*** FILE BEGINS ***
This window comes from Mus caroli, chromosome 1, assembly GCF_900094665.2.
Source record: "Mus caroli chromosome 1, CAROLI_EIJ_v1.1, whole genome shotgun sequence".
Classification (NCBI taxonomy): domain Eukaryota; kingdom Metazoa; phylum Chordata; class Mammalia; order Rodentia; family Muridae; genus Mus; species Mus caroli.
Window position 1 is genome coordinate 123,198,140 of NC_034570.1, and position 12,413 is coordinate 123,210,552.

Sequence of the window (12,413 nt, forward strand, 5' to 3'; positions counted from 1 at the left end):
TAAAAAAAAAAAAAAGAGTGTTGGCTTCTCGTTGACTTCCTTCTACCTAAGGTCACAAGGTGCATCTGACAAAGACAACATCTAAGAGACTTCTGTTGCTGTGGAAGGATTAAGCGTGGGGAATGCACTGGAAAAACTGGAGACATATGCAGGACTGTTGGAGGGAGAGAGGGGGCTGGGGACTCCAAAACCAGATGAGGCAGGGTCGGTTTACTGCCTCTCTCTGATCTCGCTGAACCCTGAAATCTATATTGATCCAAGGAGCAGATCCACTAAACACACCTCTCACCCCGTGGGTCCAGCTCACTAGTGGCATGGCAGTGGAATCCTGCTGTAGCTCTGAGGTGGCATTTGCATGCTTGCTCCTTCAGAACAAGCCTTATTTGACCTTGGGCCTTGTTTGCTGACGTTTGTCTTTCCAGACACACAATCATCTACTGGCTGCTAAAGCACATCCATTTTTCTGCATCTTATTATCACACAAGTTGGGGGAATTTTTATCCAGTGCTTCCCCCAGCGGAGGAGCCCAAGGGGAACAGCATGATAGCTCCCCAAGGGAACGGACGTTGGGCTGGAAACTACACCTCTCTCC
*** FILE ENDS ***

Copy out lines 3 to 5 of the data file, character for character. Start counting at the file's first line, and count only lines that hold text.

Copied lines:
Classification (NCBI taxonomy): domain Eukaryota; kingdom Metazoa; phylum Chordata; class Mammalia; order Rodentia; family Muridae; genus Mus; species Mus caroli.
Window position 1 is genome coordinate 123,198,140 of NC_034570.1, and position 12,413 is coordinate 123,210,552.

Sequence of the window (12,413 nt, forward strand, 5' to 3'; positions counted from 1 at the left end):